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E-Pluribus | August 9, 2022
One man's bleak vision of America's future; protest has its place, but it's not the end goal; and sometimes patriotism is just patriotism.
A round-up of the latest and best writing and musings on the rise of illiberalism in the public discourse:
Guy Denton: ‘All the Green Shoots Are Dead’
Jonathan Haidt’s jeremiad over America and social media in The Atlantic earlier this year caused quite a stir. Recently, Guy Denton interviewed Haidt for The Dispatch, and found his outlook for the country no sunnier in person. Haidt rails against the ends-justify-the-means thinking dominates the politics of both the left and right today, suggesting that the “ends” that result won’t be the “ends” anyone wanted anyway.
As the real world has become increasingly inextricable from the virtual landscape, illiberalism has grown. For progressives, it manifests in cancel culture, a hostility to free speech, and an overriding concern with emotional safety. Haidt recalls that in his early years as an academic, there was no hint of this in higher education “because the students were Gen X. They were partying, hooking up, smoking pot. They were doing things kids do. You can’t have cancel culture without social media or technology. A lot of the ideas had been around since the ‘90s—words are violence, things like that. But they didn't leave those departments until the walls fell. And it took social media to dissolve the walls between everything.” Haidt believes 2014 was the year in which Twitter enveloped American life, eliminating the distinction between public and private and fueling a censorious woke culture on the left. But the right has equally succumbed to its baleful influence, embracing conspiratorial thinking and the vulgar aspects of Trumpism. Tribalism rules across partisan lines.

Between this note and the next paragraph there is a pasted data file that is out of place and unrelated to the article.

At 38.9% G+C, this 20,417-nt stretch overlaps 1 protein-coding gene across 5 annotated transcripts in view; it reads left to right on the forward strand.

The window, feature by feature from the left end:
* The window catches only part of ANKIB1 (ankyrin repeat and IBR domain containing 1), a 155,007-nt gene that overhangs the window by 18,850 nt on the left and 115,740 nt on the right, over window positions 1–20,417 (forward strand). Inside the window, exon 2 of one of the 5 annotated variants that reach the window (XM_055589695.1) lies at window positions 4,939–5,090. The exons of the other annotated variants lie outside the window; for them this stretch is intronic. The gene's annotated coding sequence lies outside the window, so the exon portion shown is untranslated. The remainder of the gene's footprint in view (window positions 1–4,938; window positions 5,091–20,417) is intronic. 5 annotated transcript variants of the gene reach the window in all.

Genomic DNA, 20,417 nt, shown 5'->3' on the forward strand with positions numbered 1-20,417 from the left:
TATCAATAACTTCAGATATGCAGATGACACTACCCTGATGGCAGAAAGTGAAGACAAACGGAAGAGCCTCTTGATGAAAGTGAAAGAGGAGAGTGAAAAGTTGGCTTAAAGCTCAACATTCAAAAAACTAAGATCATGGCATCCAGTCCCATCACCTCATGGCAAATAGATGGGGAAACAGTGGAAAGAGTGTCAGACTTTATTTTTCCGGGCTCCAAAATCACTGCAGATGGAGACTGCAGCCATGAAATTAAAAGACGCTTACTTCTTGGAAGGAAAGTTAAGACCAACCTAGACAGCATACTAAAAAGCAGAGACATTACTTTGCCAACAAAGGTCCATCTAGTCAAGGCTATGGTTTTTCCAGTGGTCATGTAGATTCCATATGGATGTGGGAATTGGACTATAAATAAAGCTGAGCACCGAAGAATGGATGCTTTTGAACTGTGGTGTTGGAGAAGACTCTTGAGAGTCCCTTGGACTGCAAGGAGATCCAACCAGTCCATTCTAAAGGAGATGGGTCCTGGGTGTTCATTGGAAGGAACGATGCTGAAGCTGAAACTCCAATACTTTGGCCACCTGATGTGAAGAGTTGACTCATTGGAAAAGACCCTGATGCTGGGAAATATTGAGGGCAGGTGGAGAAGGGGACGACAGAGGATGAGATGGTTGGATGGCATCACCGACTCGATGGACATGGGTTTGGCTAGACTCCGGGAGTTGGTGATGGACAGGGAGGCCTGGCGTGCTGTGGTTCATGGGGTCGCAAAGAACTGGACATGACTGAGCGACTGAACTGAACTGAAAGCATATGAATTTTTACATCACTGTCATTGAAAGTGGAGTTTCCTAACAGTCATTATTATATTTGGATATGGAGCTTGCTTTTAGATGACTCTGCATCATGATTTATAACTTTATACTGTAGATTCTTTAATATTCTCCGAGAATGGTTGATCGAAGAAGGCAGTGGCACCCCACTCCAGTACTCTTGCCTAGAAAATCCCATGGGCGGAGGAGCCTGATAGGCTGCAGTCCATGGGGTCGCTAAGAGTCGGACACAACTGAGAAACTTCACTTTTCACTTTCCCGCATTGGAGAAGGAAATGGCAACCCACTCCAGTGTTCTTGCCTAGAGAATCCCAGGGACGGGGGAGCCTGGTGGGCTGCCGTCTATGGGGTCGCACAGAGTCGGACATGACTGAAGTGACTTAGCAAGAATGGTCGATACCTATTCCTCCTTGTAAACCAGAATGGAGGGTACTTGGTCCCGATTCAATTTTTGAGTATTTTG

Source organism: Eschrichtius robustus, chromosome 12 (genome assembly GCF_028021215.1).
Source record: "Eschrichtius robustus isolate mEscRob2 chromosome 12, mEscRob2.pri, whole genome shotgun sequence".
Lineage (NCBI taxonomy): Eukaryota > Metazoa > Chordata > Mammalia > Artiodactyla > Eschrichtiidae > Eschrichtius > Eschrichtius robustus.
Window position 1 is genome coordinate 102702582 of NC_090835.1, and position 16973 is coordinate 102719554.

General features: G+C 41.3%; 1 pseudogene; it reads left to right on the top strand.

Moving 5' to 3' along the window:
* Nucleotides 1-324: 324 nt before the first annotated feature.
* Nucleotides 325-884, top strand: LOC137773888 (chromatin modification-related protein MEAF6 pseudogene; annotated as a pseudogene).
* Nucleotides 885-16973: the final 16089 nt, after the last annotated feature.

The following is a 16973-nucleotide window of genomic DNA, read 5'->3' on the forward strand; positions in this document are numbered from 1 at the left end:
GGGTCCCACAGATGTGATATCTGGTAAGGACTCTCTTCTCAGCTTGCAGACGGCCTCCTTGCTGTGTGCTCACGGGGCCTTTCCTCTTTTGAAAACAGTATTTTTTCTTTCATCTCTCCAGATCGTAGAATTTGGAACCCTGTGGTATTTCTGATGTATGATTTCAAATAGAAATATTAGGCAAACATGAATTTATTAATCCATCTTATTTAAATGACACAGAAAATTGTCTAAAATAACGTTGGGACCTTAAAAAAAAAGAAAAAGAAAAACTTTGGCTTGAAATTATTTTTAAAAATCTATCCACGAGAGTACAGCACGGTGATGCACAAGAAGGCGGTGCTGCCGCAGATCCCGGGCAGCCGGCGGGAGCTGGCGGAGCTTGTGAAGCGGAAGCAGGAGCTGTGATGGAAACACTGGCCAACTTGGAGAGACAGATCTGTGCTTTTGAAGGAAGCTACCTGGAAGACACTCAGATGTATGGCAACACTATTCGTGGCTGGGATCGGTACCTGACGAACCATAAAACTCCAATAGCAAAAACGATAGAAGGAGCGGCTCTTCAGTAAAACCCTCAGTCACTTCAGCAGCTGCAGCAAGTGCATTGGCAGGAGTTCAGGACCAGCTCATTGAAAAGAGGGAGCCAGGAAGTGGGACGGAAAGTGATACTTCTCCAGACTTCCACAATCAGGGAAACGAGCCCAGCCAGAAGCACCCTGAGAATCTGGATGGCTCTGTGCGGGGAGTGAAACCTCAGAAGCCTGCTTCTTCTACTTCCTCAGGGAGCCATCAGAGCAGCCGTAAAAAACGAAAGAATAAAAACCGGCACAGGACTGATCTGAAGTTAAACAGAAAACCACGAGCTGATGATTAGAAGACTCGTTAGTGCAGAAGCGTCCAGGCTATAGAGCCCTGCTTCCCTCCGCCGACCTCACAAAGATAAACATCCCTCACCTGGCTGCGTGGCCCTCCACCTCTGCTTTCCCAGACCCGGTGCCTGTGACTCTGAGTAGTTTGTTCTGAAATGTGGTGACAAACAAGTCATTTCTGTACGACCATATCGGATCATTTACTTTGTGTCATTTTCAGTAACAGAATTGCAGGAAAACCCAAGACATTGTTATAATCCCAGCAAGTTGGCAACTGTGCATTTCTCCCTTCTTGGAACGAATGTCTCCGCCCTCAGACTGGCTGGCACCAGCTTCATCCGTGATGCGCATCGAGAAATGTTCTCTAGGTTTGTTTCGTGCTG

“I think tribalism is very natural and easy,” Haidt says as our conversation turns to the Republican Party’s embrace of the Stop the Steal movement and the Great Replacement Theory. “Us versus them will trump any moral foundation. If it’s an existential struggle between us and the bad guys, then the ends justify the means. And if our side has to break a few eggs, break a few laws, break a few rules then that’s okay—look what they’re doing. People will gladly throw away any specific moral principles in service of defeating the enemy.” Until recently, the great success of modern liberal democracy was that it largely kept this primal impulse at bay. “We used to see elections as a game that we trust, and if our side loses, well, we’d better work harder to win next time,” Haidt continues. “And of all the horrible things Trump did, I think literally committing to winning an election by any means before the election is among the most shameful things that anyone’s ever done in American history. And the Republican Party, to its eternal shame, backed him up and protected him.”
Read the whole thing.
Matt Johnson: The Limits of Radical Protest
In these times when a fighting-fire-with-fire ethic is attracting so many fans, Matt Johnson at Quillette says a look back at a veteran of the civil rights era is in order. While “protest” is an important part of initiating change, it cannot become an end unto itself. Without realistic goals and a willingness to compromise, radical protesting takes on a life of its own and simply perpetuates conflict.
[Bayard] Rustin didn’t have much patience for protesters who were unwilling to compromise on their cherished beliefs to get things accomplished. He observed that “there is a strong moralistic strain in the civil rights movement which would remind us that power corrupts, forgetting that the absence of power also corrupts.” When social movements succeed in gaining power, they’re often forced to forge coalitions, strike deals, and appeal to larger constituencies. When they lack power, they’re more vulnerable to the corruptions of groupthink, ideological zealotry, and utopian thinking.